“If the Google model is so successful, it seems reasonable to think that everybody should be in the Google business.” -- Pixsy CEO Chase Norlin
The quote’s taken out of context from an email I received from Norlin last week, and that context will be good fodder for a future column. He allowed me to borrow it to set the stage for what Guidester’s doing for online consumer electronics retailing, and explain why Guidester should prove to be a beacon for future innovations in search, online publishing, and ecommerce.
Guidester provides search technology for retailers’ sites, making it a sort of Google Custom Search Engine for ecommerce. That analogy can only be extended so far. I’ll illustrate it with an example Guidester CEO Joe Chin showed me over lunch last week, though I’ll use sample advertisers that aren’t intentionally reflective of Guidester’s clients:
The way Guidester applies the model is even more fascinating when exploring some of its nuances and ramifications.
Redefining Natural and Paid Search
It’s fun when you can be in this business for awhile and still feel naïve. At first, what Joe Chin was telling me felt like heresy. How could these search results be sold to the highest bidder? Yet it’s a perfect model for retailers, as there’s no need for purely “organic” search on a retailer’s site. How else should the results be ranked? Guidester offers answers to that question too, as the performance of each listing (its CTR) is one of the major factors, and if there are no advertisers for a particular search (or a “browse,” as this may be better described), then the performance is all the more important. Additionally, retailers can exert a degree of control. If Buy.com thinks Sony’s a better brand than Casio, then it can offer its own vote. Yet if users click Casio’s results more, or if Casio submits a high enough bid, then Casio can come out on top.
Meanwhile, Guidester comes with built-in trademark protection. If Devin has a brand preference and wants to see Sony models under $500, advertiser bids aren’t factored in. Guidester only applies its three-factor approach when the consumer lacks brand preference.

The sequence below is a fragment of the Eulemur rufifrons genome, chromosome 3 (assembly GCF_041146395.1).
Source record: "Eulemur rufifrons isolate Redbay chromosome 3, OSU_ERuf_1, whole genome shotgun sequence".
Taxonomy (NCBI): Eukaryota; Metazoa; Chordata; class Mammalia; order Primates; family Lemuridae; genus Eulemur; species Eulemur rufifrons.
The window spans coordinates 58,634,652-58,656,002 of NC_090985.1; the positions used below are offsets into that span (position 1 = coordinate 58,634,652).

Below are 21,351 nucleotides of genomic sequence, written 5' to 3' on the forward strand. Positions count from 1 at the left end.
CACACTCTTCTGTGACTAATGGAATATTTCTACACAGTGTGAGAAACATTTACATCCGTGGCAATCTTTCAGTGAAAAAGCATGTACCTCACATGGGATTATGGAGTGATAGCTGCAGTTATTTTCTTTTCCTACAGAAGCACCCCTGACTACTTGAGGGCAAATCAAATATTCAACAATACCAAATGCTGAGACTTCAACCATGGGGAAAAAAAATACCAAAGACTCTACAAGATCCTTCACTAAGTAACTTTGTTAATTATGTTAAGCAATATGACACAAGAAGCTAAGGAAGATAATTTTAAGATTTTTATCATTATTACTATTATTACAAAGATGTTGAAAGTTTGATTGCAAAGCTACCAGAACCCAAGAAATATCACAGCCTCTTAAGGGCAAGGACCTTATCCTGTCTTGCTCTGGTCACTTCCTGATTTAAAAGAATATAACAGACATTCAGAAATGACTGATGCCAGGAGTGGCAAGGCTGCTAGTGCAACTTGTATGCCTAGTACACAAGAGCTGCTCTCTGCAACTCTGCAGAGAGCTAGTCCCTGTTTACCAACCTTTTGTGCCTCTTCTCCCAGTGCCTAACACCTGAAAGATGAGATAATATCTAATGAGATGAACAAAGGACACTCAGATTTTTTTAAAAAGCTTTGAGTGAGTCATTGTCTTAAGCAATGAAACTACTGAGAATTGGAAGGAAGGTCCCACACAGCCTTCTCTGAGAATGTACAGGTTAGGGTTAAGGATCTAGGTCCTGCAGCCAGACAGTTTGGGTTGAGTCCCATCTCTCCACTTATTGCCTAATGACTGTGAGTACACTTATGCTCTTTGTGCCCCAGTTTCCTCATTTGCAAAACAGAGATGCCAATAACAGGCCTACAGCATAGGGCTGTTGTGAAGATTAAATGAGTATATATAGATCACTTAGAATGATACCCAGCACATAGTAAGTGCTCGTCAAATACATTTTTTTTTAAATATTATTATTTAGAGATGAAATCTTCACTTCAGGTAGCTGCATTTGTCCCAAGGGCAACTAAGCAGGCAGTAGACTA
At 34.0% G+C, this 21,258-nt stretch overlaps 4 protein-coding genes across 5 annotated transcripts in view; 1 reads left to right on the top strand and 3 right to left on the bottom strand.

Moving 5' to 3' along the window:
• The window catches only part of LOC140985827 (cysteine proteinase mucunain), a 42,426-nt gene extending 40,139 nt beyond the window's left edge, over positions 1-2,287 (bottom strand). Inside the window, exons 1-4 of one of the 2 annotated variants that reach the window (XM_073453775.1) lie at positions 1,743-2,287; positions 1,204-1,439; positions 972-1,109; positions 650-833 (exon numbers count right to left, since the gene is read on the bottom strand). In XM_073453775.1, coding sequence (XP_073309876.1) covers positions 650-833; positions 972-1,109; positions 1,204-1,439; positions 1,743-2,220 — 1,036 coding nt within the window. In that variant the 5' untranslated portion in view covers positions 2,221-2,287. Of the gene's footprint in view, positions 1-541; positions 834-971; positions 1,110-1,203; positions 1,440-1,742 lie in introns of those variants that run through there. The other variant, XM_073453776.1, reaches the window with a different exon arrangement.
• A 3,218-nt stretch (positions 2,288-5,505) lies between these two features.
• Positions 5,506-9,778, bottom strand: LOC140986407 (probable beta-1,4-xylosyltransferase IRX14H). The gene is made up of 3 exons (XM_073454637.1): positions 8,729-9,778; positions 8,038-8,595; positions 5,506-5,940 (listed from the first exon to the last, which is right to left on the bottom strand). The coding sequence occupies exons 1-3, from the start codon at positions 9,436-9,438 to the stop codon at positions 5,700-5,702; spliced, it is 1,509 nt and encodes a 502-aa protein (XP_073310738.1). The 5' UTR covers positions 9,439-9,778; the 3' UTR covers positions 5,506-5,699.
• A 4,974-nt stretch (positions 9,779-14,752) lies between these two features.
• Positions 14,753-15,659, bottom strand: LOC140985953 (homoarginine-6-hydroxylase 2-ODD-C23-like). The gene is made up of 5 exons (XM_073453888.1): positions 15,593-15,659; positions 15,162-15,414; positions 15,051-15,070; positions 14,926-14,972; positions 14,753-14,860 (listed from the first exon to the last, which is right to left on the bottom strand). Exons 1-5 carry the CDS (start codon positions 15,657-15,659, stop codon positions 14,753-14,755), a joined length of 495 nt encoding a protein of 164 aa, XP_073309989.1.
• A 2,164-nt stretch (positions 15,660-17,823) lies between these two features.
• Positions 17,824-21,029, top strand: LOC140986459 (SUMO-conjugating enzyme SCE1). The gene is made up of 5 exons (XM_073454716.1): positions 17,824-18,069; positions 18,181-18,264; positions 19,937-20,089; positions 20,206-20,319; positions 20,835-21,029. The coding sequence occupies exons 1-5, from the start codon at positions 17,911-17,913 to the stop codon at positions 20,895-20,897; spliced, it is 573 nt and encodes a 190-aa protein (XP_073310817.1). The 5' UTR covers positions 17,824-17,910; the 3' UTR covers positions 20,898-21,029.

Bringing New Advertisers to the Table
It’s hard for manufacturers to participate in the AdWords marketplace in many situations, as on a search engine, they’ll wind up competing more with their distribution partners than they will with competitors. A retailer’s site, however, is perfect territory to sell to the highest bidder. It’s similar to bidding on slotting fees for shelf space in a retail store. Here, however, if consumers keep bending over to reach for items that aren’t at eye level, those other items will gain higher prominence.
Applying AdWords Beyond Retail
Google’s Custom Search Engine allows publishers to offer preferred sites to appear in natural search results, yet the performance of each search listing doesn’t matter, making Guidester more intelligent than the CSE. It’s interesting to think of how else this model could be applied.
For instance, say Google News, or another news aggregation site, allowed publishers to bid for a more prominent ranking on its homepage for any relevant stories. Would news sites take the bait? While some would denounce the model, it’s conceivable that many others (especially all those who already spend healthy sums with AdWords) would participate in the marketplace. Granted, if you look at how media companies are working with YouTube, many news publishers would presumably bid for Google News rankings and sue Google at the same time. Don’t you love this business?
The applications of the Guidester and AdWords models can be extended just about anywhere, though it’s worth following the Guidester approach of deciding under which circumstances advertisers can bid and which ones allow for more “natural” listings.
More and more though, the idea of advertisers bidding for placement feels more natural in its own right.